Oracle is 'stunned' by Calif. subpoena request

Oracle is 'stunned' by Calif. subpoena request

Oracle Corp. officials said they were shocked by a subpoena threat from the California Legislature in connection with a June hearing on a controversial $95 million software license the company negotiated with the state [www.gcn.com/21_11/news/18682-1.html].

A senior Oracle officer has protested a plan by assemblyman Dean Florez, chairman of the Joint Legislative Audit Committee, to subpoena five Oracle employees if they fail to voluntarily testify at a June 4 hearing before the committee.

Florez issued the ultimatum in a letter delivered after close of business May 16, a Thursday, and set the following Monday as the deadline for a response from Oracle, giving Oracle one business day to respond, said Kenneth Glueck, the company's vice president of government affairs.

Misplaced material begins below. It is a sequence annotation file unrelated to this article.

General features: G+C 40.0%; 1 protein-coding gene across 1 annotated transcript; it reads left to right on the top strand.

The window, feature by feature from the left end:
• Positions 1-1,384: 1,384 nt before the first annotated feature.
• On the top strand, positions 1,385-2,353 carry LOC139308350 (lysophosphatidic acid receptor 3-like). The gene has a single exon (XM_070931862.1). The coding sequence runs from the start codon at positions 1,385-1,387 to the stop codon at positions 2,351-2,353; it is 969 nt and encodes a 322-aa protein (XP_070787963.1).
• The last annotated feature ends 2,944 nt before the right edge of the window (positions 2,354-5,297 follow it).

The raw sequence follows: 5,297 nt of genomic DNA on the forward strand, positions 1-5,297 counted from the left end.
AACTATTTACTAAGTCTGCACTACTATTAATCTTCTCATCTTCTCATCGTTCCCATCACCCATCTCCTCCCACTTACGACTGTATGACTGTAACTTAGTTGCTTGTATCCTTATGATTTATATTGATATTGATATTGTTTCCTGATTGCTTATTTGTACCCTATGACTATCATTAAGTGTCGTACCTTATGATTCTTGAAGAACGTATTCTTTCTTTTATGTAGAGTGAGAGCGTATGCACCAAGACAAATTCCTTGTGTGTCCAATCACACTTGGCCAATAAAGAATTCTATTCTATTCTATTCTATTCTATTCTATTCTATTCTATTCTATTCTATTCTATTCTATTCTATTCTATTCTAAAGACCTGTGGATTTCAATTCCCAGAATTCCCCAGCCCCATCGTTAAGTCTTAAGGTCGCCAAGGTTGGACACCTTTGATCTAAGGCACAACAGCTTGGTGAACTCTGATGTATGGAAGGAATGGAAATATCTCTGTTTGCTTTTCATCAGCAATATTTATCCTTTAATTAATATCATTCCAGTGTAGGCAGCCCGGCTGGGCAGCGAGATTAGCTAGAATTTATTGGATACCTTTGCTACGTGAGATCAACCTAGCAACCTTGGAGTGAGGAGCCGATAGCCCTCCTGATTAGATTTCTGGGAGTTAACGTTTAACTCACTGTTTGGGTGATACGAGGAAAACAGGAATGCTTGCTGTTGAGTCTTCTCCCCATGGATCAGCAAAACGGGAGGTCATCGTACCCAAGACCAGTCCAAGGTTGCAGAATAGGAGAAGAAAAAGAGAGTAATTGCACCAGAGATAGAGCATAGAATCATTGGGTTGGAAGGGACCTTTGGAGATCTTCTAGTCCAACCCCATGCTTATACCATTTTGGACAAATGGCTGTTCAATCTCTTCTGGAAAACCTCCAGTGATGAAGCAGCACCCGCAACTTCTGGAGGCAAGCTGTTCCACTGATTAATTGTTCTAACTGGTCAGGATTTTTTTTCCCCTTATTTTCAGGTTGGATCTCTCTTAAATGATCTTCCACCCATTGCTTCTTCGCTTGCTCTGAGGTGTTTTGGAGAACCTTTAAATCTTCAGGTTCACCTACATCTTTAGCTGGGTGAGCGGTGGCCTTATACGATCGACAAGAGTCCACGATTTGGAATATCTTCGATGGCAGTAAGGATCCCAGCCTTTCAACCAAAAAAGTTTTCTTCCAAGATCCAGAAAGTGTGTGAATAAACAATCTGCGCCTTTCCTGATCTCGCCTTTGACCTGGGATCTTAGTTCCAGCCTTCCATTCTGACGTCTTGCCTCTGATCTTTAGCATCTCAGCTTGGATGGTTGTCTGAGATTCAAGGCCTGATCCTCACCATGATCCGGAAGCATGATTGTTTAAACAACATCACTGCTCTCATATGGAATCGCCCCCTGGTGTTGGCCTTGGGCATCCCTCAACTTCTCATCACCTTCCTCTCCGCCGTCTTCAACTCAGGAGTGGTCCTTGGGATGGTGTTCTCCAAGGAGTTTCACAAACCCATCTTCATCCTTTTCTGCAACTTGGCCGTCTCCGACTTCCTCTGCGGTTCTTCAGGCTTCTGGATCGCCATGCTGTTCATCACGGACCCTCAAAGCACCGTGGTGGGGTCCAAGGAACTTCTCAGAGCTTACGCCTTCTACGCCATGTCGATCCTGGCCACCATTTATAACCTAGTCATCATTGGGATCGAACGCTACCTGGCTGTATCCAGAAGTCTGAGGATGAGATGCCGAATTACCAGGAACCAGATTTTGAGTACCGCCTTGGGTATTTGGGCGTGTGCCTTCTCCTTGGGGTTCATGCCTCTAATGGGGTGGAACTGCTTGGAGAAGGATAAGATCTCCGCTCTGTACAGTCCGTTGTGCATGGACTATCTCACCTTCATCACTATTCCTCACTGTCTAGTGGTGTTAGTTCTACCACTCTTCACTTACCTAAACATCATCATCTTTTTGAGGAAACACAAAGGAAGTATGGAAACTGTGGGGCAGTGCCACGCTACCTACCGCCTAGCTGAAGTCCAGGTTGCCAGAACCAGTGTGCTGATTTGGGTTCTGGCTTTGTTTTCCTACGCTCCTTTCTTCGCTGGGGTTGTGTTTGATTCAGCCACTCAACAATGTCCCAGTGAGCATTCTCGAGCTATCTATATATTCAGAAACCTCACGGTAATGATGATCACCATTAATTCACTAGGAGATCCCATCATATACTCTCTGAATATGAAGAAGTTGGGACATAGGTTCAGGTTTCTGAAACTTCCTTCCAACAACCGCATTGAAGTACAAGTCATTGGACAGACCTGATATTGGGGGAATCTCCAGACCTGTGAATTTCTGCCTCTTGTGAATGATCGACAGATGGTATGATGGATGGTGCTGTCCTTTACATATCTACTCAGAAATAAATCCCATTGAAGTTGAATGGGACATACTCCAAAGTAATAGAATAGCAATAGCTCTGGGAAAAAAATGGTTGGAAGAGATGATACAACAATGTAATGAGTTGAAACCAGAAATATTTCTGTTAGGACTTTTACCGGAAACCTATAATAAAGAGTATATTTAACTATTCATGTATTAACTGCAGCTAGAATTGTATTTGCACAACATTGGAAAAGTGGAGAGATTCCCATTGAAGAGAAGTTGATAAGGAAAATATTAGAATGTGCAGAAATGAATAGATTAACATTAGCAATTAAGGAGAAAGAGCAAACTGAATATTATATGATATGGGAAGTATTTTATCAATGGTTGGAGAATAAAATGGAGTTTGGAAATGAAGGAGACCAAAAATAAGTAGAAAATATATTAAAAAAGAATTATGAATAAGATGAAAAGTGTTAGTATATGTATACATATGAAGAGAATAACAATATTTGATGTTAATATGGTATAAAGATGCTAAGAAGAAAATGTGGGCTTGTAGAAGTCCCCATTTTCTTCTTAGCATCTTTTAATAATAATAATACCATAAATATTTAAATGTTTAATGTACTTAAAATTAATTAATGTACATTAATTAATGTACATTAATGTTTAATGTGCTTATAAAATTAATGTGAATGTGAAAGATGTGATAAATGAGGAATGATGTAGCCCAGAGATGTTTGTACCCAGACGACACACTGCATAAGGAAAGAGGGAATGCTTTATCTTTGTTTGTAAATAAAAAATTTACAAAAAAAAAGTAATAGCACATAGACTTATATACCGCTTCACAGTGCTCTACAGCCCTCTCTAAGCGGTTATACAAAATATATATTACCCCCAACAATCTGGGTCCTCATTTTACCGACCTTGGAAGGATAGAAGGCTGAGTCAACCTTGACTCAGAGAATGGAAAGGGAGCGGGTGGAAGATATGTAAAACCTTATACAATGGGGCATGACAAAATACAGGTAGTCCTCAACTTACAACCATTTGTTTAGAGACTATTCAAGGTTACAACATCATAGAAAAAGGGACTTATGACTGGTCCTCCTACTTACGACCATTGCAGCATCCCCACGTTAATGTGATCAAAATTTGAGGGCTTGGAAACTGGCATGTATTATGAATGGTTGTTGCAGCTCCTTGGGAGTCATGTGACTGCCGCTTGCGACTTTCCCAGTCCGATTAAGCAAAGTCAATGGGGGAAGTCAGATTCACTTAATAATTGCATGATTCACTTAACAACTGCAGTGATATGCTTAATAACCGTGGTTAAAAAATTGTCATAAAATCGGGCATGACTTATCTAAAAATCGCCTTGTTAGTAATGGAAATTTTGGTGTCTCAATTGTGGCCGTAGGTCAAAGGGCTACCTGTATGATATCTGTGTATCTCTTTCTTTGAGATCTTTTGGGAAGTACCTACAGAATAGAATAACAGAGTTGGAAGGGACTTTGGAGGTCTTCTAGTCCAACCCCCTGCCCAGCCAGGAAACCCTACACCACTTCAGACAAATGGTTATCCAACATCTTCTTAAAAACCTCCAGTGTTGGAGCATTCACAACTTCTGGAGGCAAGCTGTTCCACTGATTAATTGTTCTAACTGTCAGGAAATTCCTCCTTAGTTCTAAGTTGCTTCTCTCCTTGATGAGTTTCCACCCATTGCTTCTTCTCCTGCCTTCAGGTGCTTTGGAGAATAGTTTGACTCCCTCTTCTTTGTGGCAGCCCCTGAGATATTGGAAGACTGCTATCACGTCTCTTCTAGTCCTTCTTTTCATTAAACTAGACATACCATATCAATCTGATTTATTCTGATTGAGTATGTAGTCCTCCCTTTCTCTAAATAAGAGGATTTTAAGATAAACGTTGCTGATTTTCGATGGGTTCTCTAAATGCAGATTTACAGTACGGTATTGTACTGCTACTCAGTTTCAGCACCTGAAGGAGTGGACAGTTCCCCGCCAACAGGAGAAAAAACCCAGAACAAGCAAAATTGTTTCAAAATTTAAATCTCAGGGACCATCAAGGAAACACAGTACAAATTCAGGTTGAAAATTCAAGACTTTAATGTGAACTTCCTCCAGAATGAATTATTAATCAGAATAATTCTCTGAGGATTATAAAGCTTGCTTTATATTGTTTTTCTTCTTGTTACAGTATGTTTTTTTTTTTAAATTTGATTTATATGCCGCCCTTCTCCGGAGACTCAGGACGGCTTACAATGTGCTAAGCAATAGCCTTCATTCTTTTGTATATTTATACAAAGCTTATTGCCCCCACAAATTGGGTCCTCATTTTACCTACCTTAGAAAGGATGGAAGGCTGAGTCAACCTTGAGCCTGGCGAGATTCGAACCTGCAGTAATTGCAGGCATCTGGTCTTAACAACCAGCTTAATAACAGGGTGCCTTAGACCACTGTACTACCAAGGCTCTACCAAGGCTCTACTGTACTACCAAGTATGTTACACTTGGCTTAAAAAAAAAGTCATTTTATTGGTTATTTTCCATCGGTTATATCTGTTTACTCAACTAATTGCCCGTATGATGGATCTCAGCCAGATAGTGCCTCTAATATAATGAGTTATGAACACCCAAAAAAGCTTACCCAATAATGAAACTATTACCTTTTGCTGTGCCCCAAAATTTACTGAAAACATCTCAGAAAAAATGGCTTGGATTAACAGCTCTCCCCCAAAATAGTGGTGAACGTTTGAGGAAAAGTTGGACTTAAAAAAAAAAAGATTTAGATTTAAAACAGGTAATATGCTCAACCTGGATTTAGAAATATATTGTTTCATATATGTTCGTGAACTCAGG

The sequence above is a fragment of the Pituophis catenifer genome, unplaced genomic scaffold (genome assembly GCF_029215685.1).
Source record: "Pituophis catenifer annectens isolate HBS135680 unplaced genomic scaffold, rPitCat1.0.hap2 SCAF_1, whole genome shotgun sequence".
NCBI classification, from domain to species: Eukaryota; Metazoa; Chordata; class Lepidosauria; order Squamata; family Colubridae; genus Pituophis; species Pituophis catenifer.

Glueck told Florez that Oracle was "stunned by the threat of subpoenas to a company that has voluntarily complied with every request you have made."

Oracle officials said they had wanted to send senior executive Kevin Fitzgerald to the hearing, instead of the five sales representatives the committee requested. But Oracle officials yesterday relented and agreed to let the five employees testify.

About the Author

Trudy Walsh is a senior writer for GCN.

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